depends on the bike and how much power it makes. For older bikes, 160 seemed to be the set standard, but most 600 bikes back then only made like 75-80 rwhp. Now days, modern 600 bikes producing 100+rwhp use 180's to increase the grip.
For tires, when your going straight your U shape turns more into |_|, where the center becomes flatter - more surface area. When you lean, the same principle applies where the tire flattens out to increase traction/grip. 160 tires have a much narrower center flat spot, while 180's while, they do have similar curved ends on the sidewalls, are bigger in the middle. 190's and up are mostly thicker in the middle too.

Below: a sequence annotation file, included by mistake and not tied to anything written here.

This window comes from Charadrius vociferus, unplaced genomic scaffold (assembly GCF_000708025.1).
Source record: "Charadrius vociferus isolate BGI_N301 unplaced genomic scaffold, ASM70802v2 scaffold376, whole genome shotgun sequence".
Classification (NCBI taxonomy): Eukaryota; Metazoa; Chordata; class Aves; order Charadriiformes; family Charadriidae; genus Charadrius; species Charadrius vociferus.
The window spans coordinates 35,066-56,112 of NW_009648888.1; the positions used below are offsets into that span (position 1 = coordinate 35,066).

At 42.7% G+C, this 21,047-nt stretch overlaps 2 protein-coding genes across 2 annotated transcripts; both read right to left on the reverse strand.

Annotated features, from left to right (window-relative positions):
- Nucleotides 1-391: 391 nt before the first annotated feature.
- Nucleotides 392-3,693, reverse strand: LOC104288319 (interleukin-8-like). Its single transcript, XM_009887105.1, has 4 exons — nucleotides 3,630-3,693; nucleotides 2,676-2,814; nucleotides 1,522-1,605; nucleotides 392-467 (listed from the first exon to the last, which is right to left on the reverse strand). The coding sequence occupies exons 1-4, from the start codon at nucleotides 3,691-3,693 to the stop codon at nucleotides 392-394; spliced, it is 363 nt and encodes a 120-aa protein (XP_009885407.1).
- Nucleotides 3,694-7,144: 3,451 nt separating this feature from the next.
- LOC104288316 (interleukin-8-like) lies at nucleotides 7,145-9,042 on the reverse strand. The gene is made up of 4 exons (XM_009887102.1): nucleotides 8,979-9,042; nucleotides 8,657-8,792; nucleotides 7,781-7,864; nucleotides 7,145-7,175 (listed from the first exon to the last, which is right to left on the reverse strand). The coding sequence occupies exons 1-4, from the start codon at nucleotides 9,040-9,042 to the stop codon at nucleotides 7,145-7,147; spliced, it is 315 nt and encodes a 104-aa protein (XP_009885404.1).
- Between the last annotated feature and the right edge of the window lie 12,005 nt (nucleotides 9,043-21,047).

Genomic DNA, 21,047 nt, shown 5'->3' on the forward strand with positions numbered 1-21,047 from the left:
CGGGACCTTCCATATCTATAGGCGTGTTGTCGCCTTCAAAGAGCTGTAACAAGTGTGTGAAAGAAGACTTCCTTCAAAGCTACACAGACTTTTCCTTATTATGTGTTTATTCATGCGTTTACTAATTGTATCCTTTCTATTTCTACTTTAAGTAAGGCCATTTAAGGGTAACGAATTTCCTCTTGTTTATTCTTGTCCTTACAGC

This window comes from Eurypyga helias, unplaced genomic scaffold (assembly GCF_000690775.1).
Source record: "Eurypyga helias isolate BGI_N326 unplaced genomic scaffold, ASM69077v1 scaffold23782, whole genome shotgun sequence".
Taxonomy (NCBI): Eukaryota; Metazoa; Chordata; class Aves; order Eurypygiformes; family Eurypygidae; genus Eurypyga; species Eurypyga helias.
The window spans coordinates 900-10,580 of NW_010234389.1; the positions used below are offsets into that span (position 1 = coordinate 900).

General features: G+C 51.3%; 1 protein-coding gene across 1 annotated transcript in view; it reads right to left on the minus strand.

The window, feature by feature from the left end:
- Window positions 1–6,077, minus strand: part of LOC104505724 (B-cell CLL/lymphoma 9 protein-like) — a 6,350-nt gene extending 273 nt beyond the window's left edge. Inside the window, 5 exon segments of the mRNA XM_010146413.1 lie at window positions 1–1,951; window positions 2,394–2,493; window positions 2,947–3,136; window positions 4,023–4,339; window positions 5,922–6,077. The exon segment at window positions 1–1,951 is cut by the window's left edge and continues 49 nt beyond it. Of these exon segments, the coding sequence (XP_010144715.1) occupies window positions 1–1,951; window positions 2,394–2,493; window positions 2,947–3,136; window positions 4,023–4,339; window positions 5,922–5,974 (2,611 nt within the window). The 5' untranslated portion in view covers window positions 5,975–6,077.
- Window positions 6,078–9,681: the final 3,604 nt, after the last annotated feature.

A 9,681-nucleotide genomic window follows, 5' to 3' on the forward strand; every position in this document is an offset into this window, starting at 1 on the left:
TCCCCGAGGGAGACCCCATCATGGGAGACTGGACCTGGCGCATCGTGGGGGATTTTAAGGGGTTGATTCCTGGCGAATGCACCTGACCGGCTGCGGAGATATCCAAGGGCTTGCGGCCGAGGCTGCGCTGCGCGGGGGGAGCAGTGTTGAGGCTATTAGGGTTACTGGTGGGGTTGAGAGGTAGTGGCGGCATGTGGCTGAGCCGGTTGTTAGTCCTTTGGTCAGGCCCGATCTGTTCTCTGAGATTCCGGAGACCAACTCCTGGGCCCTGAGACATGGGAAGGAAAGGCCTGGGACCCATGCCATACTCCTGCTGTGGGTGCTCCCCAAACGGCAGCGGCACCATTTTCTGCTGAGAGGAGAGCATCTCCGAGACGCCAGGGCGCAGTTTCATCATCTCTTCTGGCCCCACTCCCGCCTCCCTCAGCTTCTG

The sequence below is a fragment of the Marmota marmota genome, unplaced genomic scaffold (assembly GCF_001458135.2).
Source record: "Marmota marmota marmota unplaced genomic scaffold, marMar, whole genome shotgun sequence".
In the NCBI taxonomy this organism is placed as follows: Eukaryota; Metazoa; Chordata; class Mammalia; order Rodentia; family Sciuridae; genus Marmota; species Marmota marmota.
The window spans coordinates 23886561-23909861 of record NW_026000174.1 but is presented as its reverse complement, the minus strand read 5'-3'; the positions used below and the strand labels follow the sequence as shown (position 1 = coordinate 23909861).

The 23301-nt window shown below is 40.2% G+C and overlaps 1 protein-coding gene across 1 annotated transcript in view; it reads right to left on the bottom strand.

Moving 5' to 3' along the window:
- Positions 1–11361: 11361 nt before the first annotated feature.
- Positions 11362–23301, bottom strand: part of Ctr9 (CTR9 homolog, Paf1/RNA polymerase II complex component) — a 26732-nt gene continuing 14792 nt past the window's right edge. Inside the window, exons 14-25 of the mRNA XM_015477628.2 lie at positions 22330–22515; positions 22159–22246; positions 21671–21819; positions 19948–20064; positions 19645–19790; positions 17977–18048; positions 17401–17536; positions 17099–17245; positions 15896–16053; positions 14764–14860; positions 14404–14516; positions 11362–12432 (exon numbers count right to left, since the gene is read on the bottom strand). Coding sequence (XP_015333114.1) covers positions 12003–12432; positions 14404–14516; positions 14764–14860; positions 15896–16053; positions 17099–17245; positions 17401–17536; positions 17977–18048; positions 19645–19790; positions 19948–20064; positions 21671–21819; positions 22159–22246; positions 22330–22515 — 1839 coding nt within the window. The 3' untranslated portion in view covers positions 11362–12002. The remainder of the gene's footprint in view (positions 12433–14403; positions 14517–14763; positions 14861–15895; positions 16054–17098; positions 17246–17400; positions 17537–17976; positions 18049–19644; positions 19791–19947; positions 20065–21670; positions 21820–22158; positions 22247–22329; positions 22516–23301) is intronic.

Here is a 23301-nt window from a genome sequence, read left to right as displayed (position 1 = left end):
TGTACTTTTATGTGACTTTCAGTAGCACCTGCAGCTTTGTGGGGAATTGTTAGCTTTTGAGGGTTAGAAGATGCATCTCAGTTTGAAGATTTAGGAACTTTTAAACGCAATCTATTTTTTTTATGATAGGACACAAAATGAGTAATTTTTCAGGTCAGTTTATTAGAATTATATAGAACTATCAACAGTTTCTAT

Think of the 160 being (_) , easier cornering and you can flick on a dime (depending on bike).
180's being (__) , easy cornering but still enough center surfance area to move.
190+ (___) . When you lean and roll the tires to the sidewalls, there esstially will be less amount of tire when cornering. And they prove to be a bigger challenge when trying to flick the bike from side to side.